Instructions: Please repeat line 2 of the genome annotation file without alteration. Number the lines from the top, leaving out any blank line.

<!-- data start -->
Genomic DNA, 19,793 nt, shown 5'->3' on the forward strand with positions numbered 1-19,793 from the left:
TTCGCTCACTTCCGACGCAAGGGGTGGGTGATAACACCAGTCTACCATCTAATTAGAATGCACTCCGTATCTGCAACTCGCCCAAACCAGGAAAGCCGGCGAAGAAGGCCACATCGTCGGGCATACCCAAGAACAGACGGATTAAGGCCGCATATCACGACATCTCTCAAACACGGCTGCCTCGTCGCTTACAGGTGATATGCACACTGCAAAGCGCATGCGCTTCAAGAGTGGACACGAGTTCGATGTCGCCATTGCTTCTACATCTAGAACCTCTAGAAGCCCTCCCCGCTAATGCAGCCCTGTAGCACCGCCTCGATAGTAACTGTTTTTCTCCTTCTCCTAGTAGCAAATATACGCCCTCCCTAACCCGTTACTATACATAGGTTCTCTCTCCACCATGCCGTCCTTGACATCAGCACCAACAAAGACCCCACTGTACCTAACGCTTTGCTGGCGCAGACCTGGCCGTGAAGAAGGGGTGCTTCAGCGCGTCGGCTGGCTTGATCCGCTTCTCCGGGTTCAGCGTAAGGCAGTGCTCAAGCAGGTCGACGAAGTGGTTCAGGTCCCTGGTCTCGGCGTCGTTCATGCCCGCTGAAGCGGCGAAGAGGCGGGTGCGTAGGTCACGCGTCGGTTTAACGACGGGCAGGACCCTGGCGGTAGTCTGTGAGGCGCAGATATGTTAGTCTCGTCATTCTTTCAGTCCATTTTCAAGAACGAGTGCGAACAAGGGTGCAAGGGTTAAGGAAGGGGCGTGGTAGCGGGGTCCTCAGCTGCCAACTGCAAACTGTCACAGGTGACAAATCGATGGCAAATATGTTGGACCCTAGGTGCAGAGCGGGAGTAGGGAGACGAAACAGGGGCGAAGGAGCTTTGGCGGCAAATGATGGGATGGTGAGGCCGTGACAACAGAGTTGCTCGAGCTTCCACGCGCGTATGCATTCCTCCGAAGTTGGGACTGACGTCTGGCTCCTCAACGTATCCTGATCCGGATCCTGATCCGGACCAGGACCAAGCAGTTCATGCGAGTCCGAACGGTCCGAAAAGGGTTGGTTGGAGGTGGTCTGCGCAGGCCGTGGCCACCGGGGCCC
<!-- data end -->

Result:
TTCGCTCACTTCCGACGCAAGGGGTGGGTGATAACACCAGTCTACCATCTAATTAGAATGCACTCCGTATCTGCAACTCGCCCAAACCAGGAAAGCCGGCGAAGAAGGCCACATCGTCGGGCATACCCAAGAACAGACGGATTAAGGCCGCATATCACGACATCTCTCAAACACGGCTGCCTCGTCGCTTACAGGTGATATGCACACTGCAAAGCGCATGCGCTTCAAGAGTGGACACGAGTTCGATGTCGCCATTGCTTCTACATCTAGAACCTCTAGAAGCCCTCCCCGCTAATGCAGCCCTGTAGCACCGCCTCGATAGTAACTGTTTTTCTCCTTCTCCTAGTAGCAAATATACGCCCTCCCTAACCCGTTACTATACATAGGTTCTCTCTCCACCATGCCGTCCTTGACATCAGCACCAACAAAGACCCCACTGTACCTAACGCTTTGCTGGCGCAGACCTGGCCGTGAAGAAGGGGTGCTTCAGCGCGTCGGCTGGCTTGATCCGCTTCTCCGGGTTCAGCGTAAGGCAGTGCTCAAGCAGGTCGACGAAGTGGTTCAGGTCCCTGGTCTCGGCGTCGTTCATGCCCGCTGAAGCGGCGAAGAGGCGGGTGCGTAGGTCACGCGTCGGTTTAACGACGGGCAGGACCCTGGCGGTAGTCTGTGAGGCGCAGATATGTTAGTCTCGTCATTCTTTCAGTCCATTTTCAAGAACGAGTGCGAACAAGGGTGCAAGGGTTAAGGAAGGGGCGTGGTAGCGGGGTCCTCAGCTGCCAACTGCAAACTGTCACAGGTGACAAATCGATGGCAAATATGTTGGACCCTAGGTGCAGAGCGGGAGTAGGGAGACGAAACAGGGGCGAAGGAGCTTTGGCGGCAAATGATGGGATGGTGAGGCCGTGACAACAGAGTTGCTCGAGCTTCCACGCGCGTATGCATTCCTCCGAAGTTGGGACTGACGTCTGGCTCCTCAACGTATCCTGATCCGGATCCTGATCCGGACCAGGACCAAGCAGTTCATGCGAGTCCGAACGGTCCGAAAAGGGTTGGTTGGAGGTGGTCTGCGCAGGCCGTGGCCACCGGGGCCC